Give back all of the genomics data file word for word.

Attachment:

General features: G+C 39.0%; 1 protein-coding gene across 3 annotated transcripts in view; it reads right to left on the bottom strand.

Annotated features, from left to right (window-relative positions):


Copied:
General features: G+C 39.0%; 1 protein-coding gene across 3 annotated transcripts in view; it reads right to left on the bottom strand.

Annotated features, from left to right (window-relative positions):